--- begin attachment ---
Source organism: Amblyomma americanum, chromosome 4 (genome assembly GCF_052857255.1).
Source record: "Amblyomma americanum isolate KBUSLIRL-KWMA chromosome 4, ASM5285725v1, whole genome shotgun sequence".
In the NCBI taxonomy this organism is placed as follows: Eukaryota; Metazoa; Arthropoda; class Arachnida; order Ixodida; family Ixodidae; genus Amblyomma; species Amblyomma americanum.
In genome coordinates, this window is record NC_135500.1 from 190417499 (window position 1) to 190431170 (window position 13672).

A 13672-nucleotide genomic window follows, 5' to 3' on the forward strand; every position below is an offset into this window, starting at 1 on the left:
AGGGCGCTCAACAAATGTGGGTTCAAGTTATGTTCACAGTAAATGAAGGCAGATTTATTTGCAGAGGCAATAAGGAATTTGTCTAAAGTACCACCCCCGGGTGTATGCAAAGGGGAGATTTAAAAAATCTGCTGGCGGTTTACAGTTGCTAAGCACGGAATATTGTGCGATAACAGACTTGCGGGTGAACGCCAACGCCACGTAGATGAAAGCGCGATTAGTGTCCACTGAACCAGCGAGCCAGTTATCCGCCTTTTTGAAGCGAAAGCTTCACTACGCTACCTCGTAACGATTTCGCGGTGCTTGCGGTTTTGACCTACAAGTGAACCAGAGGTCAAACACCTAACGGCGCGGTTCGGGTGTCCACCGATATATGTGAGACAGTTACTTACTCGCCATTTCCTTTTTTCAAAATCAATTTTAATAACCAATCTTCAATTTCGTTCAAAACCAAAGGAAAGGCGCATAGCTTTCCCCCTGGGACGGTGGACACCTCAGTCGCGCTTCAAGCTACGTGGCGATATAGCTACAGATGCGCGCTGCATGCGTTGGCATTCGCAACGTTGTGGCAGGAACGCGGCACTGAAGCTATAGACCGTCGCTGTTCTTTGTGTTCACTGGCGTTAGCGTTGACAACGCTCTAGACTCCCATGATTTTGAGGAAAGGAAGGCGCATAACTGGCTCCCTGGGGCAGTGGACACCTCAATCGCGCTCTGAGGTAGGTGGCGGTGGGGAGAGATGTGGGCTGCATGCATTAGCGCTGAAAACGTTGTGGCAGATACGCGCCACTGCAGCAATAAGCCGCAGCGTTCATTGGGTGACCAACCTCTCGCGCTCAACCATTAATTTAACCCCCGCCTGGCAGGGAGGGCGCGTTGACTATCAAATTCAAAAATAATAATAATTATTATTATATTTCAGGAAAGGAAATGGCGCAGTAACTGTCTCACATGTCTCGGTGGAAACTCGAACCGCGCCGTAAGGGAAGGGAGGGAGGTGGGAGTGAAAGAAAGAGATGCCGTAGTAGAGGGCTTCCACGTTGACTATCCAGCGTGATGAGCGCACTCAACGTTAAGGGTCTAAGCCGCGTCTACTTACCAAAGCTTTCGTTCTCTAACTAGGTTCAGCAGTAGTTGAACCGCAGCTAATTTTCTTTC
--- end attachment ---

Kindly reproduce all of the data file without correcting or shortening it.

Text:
Source organism: Amblyomma americanum, chromosome 4 (genome assembly GCF_052857255.1).
Source record: "Amblyomma americanum isolate KBUSLIRL-KWMA chromosome 4, ASM5285725v1, whole genome shotgun sequence".
In the NCBI taxonomy this organism is placed as follows: Eukaryota; Metazoa; Arthropoda; class Arachnida; order Ixodida; family Ixodidae; genus Amblyomma; species Amblyomma americanum.
In genome coordinates, this window is record NC_135500.1 from 190417499 (window position 1) to 190431170 (window position 13672).

A 13672-nucleotide genomic window follows, 5' to 3' on the forward strand; every position below is an offset into this window, starting at 1 on the left:
AGGGCGCTCAACAAATGTGGGTTCAAGTTATGTTCACAGTAAATGAAGGCAGATTTATTTGCAGAGGCAATAAGGAATTTGTCTAAAGTACCACCCCCGGGTGTATGCAAAGGGGAGATTTAAAAAATCTGCTGGCGGTTTACAGTTGCTAAGCACGGAATATTGTGCGATAACAGACTTGCGGGTGAACGCCAACGCCACGTAGATGAAAGCGCGATTAGTGTCCACTGAACCAGCGAGCCAGTTATCCGCCTTTTTGAAGCGAAAGCTTCACTACGCTACCTCGTAACGATTTCGCGGTGCTTGCGGTTTTGACCTACAAGTGAACCAGAGGTCAAACACCTAACGGCGCGGTTCGGGTGTCCACCGATATATGTGAGACAGTTACTTACTCGCCATTTCCTTTTTTCAAAATCAATTTTAATAACCAATCTTCAATTTCGTTCAAAACCAAAGGAAAGGCGCATAGCTTTCCCCCTGGGACGGTGGACACCTCAGTCGCGCTTCAAGCTACGTGGCGATATAGCTACAGATGCGCGCTGCATGCGTTGGCATTCGCAACGTTGTGGCAGGAACGCGGCACTGAAGCTATAGACCGTCGCTGTTCTTTGTGTTCACTGGCGTTAGCGTTGACAACGCTCTAGACTCCCATGATTTTGAGGAAAGGAAGGCGCATAACTGGCTCCCTGGGGCAGTGGACACCTCAATCGCGCTCTGAGGTAGGTGGCGGTGGGGAGAGATGTGGGCTGCATGCATTAGCGCTGAAAACGTTGTGGCAGATACGCGCCACTGCAGCAATAAGCCGCAGCGTTCATTGGGTGACCAACCTCTCGCGCTCAACCATTAATTTAACCCCCGCCTGGCAGGGAGGGCGCGTTGACTATCAAATTCAAAAATAATAATAATTATTATTATATTTCAGGAAAGGAAATGGCGCAGTAACTGTCTCACATGTCTCGGTGGAAACTCGAACCGCGCCGTAAGGGAAGGGAGGGAGGTGGGAGTGAAAGAAAGAGATGCCGTAGTAGAGGGCTTCCACGTTGACTATCCAGCGTGATGAGCGCACTCAACGTTAAGGGTCTAAGCCGCGTCTACTTACCAAAGCTTTCGTTCTCTAACTAGGTTCAGCAGTAGTTGAACCGCAGCTAATTTTCTTTC